From left are UC San Diego’s Sarah Kachaluba, Rachel Klein and Rebecca Jo Plant, who signed letter. Photos via UCSD

At least three UC San Diego faculty members have joined more than 700 other historians in calling on Congress to impeach Donald Trump.

“President Trump’s actions committed both before and during the House investigations fit [Alexander] Hamilton’s description and manifest utter and deliberate scorn for the rule of law and ‘repeated injuries’ to constitutional democracy,” says the essay posted on Medium they’ve signed.

“That disregard continues and it constitutes a clear and present danger to the Constitution,” it added, reflecting a sentiment heard in a similar open letter signed by more than 850 law professors nationwide, including 11 from San Diego. (But that one called Trump’s conduct impeachable and didn’t necessarily urge his impeachment.)

The UCSD signers are:

Plant, who has taught at UCSD since 2002, is expert in 19th and 20th century U.S. women’s history and the histories of motherhood and childhood, according to her online bio.

Her book projects include one called “Child Soldiers: Militarism and American Youth from the Revolution through World War II” and another tentatively titled “Governing the Unconscious: American Psychiatry and War Trauma during World War II.”

On Tuesday, Plant said she signed the letter as a scholar of U.S. history an a concerned citizen, not as a representative or spokesperson for UCSD or her department.

“While I do not believe that signing the letter exposes me to any real professional risks, one of course always opens oneself to critiques or attacks when venturing an opinion on a controversial subject,” she said via email.

“I’ll just say that, as someone who has studied US history extensively, I think that when the dust settles and historians of the future look back on this moment, they will struggle to explain how so many people — especially those who have taken an oath to uphold the Constitution — could defend behavior on the part of a president that is not just immoral and undignified, but that actively undermines the rule of law.”

Klein teaches U.S. cultural history from the 18th through the 19th centuries. Her publications dealt with the American South and the politics of slavery during the Revolutionary and “Early National Eras.”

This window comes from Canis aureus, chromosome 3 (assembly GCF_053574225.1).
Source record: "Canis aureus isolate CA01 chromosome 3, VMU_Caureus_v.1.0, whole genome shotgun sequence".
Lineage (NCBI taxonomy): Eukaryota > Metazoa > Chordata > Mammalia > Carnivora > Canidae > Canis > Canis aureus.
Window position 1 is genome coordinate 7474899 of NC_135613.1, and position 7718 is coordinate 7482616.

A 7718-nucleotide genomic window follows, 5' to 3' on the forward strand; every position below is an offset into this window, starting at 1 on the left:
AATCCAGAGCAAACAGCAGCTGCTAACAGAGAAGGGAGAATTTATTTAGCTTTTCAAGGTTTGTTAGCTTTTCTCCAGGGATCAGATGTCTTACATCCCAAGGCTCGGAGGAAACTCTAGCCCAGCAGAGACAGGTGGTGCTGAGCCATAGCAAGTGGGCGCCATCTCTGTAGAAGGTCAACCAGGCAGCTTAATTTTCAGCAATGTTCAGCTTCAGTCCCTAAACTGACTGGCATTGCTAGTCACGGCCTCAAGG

According to, Klein gave Sen. Angus King of Maine $250 in December 2017. King is an independent but caucuses with Democrats. Plant gave $250 to presidential nominee Barack Obama in September 2008, the same site says.

On LinkedIn, Kachaluba reports activism in Amnesty International, the League of Women Voters and the Democratic Party.

In November 2009, when she was a humanities librarian at Robert Manning Strozier Library at Florida State University, Kachaluba joined dozens of women’s rights advocates in signing a letter to then Secretary of State Hillary Clinton urging her to investigate violations of women’s human rights in Honduras.

“We urge you to condemn the orchestrated campaign of violence against women being waged by the current de facto regime,” they wrote. “Finally, we urge you to insist on a withdrawal of armed forces from the streets, neighborhoods, and homes of Honduras.”

The New York Times reported Monday that Sean Wilentz, a professor of American history at Princeton, and Brenda Wineapple, author of a book on President Andrew Johnson’s impeachment, drafted the statement and “sent it to a long list of historian friends.”

Among the more prominent signatories are documentary filmmaker Ken Burns and authors Robert Caro and Ron Chernow.

A floor vote on impeachment is expected Wednesday in the House of Representatives, where Democrats appear to have enough votes to send two articles to the Senate for trial.

Updated at 1:23 p.m. Dec. 17, 2019

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